Action 2: Enroll Google Chrome browsers on Windows devices

The second action is to enroll Google Chrome browsers on Windows devices by using the generated enrollment token. For that purpose I’ve created a small PowerShell script that will be deployed via Microsoft Intune. That means two steps. The first step is to create the PowerShell script and second step is distribute the PowerShell script via Microsoft Intune.

Let’s start with the first step. The following PowerShell script provides a simple example that will create the registry path and key if needed. Simply add the copied enrollment token as the value of the $KeyValue variable.

The second step is to distribute the PowerShell script by using Microsoft Intune. That will make sure that the enrollment token applied to the Windows devices, which will trigger the Google Chrome browser to enroll. The next seven steps walk through the deployment of the PowerShell script.

  1. Open Microsoft Endpoint Manager admin center portal and navigate to Devices > Windows > PowerShell scripts to open the Windows | PowerShell scripts blade
  2. On the Windows | PowerShell scripts blade, click Add to open the Add PowerShell script wizard
  3. On the Basics page, provide the following information and click Next
  • Name: Provide a valid name for the PowerShell script
  • Description: (Optional) Provide a description for the PowerShell script
  1. On the Script settings page, provide the following configuration and click Next
  • Script location: Select the PowerShell script
  • Run the script using the logged on credentials: Select No to run the script in SYSTEM context
  • Enforce script signature check: Select No
  • Run script in 64-bit PowerShell Host: Select Yes
  1. On the Scope tags page, configure any additional scope tags for this PowerShell script and click Next
  2. On the Assignments page, configure the assignment of this PowerShell script and click Next
  3. On the Review + add page, review the settings and click Add

End-user experience

Let’s end this post by having a look at the end-user experience. Below I’ve provided a few examples of the experience for the end-user. Figure 5 provides an overview of the applied registry key and its value and Figure 6 provides an overview of the Google Chrome browser and the applied policies. The latter shows the managed state of the Google Chrome browser and the applied Chrome policies. With those Chrome policies it provides the source of the policy, which is Platform for the cloud management enrollment token configured via Microsoft Intune and Cloud for all policies configured via Chrome Browser Cloud Management, and the policy name and value. The shown Chrome policies – and their results – are the examples provided in the introduction.

Note: An administrator can also look at the enrolled browsers in the Google Admin console by navigating to Devices > Chrome management > Managed browsers.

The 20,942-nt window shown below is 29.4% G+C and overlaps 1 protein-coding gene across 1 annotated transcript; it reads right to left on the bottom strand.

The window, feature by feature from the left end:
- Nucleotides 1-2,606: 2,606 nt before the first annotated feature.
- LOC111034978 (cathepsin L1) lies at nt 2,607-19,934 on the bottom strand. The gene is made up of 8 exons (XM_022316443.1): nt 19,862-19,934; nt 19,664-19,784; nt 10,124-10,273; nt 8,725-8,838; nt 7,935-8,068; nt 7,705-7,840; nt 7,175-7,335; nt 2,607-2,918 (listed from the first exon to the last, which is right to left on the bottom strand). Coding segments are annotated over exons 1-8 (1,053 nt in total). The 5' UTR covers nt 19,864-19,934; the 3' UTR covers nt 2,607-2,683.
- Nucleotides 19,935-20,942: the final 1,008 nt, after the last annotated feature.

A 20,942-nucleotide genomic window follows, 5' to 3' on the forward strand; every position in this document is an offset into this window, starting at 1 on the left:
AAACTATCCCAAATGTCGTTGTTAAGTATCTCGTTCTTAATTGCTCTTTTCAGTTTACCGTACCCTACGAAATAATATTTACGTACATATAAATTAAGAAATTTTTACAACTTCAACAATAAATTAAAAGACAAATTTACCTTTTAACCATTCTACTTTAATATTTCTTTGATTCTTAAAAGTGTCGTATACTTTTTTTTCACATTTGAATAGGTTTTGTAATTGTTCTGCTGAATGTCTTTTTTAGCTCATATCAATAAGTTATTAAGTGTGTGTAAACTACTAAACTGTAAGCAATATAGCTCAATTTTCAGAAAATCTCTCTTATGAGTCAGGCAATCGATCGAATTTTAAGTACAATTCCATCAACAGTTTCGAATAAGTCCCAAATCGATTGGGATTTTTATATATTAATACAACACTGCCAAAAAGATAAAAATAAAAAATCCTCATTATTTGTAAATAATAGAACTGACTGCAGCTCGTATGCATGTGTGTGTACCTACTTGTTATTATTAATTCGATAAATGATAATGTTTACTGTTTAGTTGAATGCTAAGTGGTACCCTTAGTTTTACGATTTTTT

More information

For more information about cloud-management of the Google Chrome browser, refer to the documentation about Cloud-managed Chrome Browser.

Simplifying the migration of Android device administrator to Android Enterprise work profile management

This week is all about a recently introduced feature that will help organizations with their move away from Android device administrator managed devices to Android Enterprise work profile management. That is a very welcome feature as Google is decreasing device administrator support in new Android releases, which makes difficult for Microsoft Intune (and any other MDM-solution) to adequately manage Android device administrator managed devices starting with Android 10. The feature in Microsoft Intune that will help with moving away from Android device administrator managed devices is a compliance setting that will enable organizations to block devices in a structured manner and to provide a direct migration path to Android Enterprise work profile management.

In this post I’ll show how to create and configure a device compliancy policy that will slowly trigger end-users to start the migration to Android Enterprise work profile management, followed by the steps to block the enrollment of Android device administrator managed devices. Together that should help organizations to fully move away from Android device administrator managed devices. I’ll end this post by having a look at the end-user experience.

Configuring the device compliance policy

The first step is preparing a good migration experience, from Android device administrator managed devices to Android Enterprise work profile management, for the end-users. That can be achieved by creating a device compliance policy that eventually will block Android device administrator managed devices. To make sure that the end-user is not immediately being blocked from accessing company resources, I advise to use at least two levels of noncompliance. The first level would be that the end-user receives an email message with the advise to start the migration and the second level would be to actually block access to company resources. That can be after a longer period of noncompliance. The following seven steps walk through the steps for configuring a device compliance policy and provide some guidance for the different configurations. After the creation of the device compliance policy, assign the policy like any other policy.

  1. Open the Microsoft Endpoint Manager admin center portal and navigate to Devices Android > Compliance policies to open the Android | Compliance policies blade